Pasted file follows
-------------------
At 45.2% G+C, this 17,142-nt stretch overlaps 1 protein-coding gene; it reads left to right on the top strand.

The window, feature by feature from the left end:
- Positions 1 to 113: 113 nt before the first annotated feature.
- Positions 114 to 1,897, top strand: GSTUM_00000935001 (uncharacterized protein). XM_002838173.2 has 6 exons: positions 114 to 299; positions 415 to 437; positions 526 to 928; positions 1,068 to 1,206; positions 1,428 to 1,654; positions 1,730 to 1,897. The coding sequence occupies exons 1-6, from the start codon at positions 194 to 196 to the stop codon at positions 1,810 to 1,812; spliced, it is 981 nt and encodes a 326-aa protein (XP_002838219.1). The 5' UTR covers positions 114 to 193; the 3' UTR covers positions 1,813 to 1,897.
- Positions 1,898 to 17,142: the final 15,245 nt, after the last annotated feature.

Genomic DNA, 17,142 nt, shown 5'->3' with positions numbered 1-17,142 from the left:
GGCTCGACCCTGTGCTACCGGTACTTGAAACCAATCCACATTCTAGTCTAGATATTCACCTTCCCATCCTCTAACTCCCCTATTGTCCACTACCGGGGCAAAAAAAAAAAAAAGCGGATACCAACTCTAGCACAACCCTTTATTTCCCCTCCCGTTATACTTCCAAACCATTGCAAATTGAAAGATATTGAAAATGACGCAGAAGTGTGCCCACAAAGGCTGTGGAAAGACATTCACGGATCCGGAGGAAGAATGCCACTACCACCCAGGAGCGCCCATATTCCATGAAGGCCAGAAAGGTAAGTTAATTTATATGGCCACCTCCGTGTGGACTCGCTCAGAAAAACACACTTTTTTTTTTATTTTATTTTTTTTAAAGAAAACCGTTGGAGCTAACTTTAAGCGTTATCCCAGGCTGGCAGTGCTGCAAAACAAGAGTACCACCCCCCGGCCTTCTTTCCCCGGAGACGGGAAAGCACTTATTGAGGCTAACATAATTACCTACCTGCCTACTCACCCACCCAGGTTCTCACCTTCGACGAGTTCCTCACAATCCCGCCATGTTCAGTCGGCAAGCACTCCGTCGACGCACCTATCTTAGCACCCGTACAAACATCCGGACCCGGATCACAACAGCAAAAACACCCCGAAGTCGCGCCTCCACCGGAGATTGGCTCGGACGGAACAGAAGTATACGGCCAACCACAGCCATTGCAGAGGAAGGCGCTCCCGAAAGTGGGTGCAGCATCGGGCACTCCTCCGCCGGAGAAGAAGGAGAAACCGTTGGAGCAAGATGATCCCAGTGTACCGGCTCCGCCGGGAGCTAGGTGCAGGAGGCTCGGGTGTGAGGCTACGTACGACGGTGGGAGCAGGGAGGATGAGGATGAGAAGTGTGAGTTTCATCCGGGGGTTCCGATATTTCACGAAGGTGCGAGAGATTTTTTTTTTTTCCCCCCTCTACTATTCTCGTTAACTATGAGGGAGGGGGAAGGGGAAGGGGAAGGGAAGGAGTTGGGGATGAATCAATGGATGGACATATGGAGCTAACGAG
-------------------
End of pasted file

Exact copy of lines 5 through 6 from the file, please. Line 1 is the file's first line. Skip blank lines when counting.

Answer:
- Positions 1,898 to 17,142: the final 15,245 nt, after the last annotated feature.

Genomic DNA, 17,142 nt, shown 5'->3' with positions numbered 1-17,142 from the left: